March-In Rights Under the Bayh-Dole Act

March-In Rights Under the Bayh-Dole Act. Congressional Research Service, Library of Congress. John R. Thomas. September 23, 2016.

Congress approved the Bayh–Dole Act, P.L. 96–517, in order to address concerns about the commercialization of technology developed with public funds. This 1980 legislation awards title to inventions made with federal government support if the contractor consists of a small business, a university, or other non–profit institution. A subsequent presidential memorandum extended this policy to all federal government contractors. As a result, the contractor may obtain a patent on its invention, providing it an exclusive right in the invention during the patent’s term. The Bayh–Dole Act endeavors to use patent ownership as an incentive for private sector development and commercialization of federally funded research and development (R&D). The federal government retains certain rights in inventions produced with its financial assistance under the Bayh–Dole Act.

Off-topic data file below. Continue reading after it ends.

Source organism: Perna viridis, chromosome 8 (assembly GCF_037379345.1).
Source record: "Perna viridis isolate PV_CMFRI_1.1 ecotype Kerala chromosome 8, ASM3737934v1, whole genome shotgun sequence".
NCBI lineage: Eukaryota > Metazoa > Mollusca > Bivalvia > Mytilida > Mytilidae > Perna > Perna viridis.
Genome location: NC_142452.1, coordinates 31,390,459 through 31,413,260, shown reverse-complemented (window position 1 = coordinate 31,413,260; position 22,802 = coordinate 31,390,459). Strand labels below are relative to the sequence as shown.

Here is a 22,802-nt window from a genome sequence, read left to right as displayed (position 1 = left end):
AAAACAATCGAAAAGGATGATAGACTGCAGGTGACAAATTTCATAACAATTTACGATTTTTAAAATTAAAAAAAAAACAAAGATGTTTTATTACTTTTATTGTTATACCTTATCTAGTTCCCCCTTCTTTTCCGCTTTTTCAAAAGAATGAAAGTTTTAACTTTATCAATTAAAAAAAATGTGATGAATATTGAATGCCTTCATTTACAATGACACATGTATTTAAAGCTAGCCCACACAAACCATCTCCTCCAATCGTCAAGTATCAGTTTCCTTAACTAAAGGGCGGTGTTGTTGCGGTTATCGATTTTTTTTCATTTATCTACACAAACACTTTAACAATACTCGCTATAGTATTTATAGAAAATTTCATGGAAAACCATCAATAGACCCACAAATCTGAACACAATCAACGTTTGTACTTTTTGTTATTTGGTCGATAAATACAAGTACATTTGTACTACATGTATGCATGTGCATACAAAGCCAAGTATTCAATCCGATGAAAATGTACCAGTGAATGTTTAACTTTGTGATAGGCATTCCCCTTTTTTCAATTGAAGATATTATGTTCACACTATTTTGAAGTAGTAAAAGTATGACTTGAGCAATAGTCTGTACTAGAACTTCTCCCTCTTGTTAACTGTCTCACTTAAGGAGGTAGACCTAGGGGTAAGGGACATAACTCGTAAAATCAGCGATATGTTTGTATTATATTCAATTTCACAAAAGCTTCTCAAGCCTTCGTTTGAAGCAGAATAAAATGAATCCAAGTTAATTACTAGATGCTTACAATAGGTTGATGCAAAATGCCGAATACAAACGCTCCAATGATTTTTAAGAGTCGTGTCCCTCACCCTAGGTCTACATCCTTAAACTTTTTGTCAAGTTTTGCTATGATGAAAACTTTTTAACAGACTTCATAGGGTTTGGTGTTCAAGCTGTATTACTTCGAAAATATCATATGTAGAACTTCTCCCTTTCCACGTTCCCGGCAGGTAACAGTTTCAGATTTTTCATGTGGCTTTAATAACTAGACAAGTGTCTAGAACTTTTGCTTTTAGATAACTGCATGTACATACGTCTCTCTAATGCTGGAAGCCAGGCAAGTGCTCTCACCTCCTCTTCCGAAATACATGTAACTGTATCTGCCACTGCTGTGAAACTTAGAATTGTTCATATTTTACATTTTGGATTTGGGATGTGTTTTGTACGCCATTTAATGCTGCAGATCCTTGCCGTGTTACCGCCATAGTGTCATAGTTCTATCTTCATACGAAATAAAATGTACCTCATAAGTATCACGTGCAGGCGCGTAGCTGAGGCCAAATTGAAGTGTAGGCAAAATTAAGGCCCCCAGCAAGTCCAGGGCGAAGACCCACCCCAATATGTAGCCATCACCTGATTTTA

[PDF format, 17 pages, 613.2 KB].

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